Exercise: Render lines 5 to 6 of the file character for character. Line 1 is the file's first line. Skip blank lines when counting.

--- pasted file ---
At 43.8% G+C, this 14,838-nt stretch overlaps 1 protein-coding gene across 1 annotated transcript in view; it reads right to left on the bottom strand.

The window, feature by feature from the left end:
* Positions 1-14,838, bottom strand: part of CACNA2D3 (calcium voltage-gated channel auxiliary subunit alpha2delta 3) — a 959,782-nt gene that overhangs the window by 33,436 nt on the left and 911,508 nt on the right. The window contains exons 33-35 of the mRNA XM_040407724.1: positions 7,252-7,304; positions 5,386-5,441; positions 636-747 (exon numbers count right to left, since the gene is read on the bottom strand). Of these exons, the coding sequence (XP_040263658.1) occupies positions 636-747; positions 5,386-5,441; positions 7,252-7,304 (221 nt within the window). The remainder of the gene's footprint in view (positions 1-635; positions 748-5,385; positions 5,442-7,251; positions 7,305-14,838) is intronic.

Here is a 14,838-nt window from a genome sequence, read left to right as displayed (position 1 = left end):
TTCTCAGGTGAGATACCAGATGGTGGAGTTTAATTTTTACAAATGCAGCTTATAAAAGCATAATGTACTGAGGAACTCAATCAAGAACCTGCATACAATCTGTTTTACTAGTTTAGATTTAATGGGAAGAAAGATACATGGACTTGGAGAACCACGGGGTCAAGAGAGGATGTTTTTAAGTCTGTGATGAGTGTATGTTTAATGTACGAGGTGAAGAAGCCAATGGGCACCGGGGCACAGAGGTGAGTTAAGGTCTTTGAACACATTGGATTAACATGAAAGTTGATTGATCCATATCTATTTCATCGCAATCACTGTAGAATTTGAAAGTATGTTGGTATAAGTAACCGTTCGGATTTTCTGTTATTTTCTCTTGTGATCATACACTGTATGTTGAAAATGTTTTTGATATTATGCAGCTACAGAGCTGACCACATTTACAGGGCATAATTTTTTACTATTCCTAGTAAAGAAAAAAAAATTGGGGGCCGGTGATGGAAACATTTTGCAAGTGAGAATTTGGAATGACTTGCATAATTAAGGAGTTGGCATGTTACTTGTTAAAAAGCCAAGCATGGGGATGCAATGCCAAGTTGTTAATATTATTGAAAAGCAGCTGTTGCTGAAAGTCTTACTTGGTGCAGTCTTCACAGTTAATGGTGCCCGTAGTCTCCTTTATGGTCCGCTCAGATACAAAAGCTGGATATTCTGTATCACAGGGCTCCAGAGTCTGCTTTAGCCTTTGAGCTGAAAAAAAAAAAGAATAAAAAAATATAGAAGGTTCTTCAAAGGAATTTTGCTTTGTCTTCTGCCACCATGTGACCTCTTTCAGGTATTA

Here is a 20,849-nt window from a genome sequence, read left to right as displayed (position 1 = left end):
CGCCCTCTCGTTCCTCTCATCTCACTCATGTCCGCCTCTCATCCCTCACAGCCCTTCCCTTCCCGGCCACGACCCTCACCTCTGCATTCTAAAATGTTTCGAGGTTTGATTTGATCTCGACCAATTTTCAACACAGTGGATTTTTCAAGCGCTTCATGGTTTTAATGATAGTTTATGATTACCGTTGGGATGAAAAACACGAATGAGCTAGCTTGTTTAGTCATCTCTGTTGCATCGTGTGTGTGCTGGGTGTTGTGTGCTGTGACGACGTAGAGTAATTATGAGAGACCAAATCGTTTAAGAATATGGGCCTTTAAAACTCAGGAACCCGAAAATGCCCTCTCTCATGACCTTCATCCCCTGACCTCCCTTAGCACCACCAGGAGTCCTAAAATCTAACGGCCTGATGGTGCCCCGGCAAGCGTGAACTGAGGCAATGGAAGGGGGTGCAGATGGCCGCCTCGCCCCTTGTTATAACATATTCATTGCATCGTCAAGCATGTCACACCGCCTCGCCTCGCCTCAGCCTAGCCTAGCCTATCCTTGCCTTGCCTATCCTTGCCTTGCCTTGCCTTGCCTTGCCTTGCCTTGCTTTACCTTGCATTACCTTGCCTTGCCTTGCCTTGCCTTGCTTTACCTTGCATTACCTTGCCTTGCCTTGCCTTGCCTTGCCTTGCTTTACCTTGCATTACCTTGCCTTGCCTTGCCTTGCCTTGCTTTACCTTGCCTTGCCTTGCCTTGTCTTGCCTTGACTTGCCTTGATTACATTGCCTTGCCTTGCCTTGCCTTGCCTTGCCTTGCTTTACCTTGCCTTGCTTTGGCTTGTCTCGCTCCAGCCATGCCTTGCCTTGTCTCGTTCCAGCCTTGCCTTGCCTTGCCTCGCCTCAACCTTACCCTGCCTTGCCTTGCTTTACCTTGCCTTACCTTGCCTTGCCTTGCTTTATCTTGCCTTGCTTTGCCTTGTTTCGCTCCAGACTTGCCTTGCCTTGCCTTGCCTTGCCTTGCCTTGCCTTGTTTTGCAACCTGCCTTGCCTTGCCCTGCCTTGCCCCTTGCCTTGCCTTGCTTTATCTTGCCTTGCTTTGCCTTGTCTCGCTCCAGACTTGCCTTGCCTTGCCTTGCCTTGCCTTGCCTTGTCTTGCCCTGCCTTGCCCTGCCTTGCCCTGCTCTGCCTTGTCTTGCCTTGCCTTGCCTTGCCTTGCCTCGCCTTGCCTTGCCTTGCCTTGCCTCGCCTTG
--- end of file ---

TTCTCAGGTGAGATACCAGATGGTGGAGTTTAATTTTTACAAATGCAGCTTATAAAAGCATAATGTACTGAGGAACTCAATCAAGAACCTGCATACAATCTGTTTTACTAGTTTAGATTTAATGGGAAGAAAGATACATGGACTTGGAGAACCACGGGGTCAAGAGAGGATGTTTTTAAGTCTGTGATGAGTGTATGTTTAATGTACGAGGTGAAGAAGCCAATGGGCACCGGGGCACAGAGGTGAGTTAAGGTCTTTGAACACATTGGATTAACATGAAAGTTGATTGATCCATATCTATTTCATCGCAATCACTGTAGAATTTGAAAGTATGTTGGTATAAGTAACCGTTCGGATTTTCTGTTATTTTCTCTTGTGATCATACACTGTATGTTGAAAATGTTTTTGATATTATGCAGCTACAGAGCTGACCACATTTACAGGGCATAATTTTTTACTATTCCTAGTAAAGAAAAAAAAATTGGGGGCCGGTGATGGAAACATTTTGCAAGTGAGAATTTGGAATGACTTGCATAATTAAGGAGTTGGCATGTTACTTGTTAAAAAGCCAAGCATGGGGATGCAATGCCAAGTTGTTAATATTATTGAAAAGCAGCTGTTGCTGAAAGTCTTACTTGGTGCAGTCTTCACAGTTAATGGTGCCCGTAGTCTCCTTTATGGTCCGCTCAGATACAAAAGCTGGATATTCTGTATCACAGGGCTCCAGAGTCTGCTTTAGCCTTTGAGCTGAAAAAAAAAAAGAATAAAAAAATATAGAAGGTTCTTCAAAGGAATTTTGCTTTGTCTTCTGCCACCATGTGACCTCTTTCAGGTATTA

Here is a 20,849-nt window from a genome sequence, read left to right as displayed (position 1 = left end):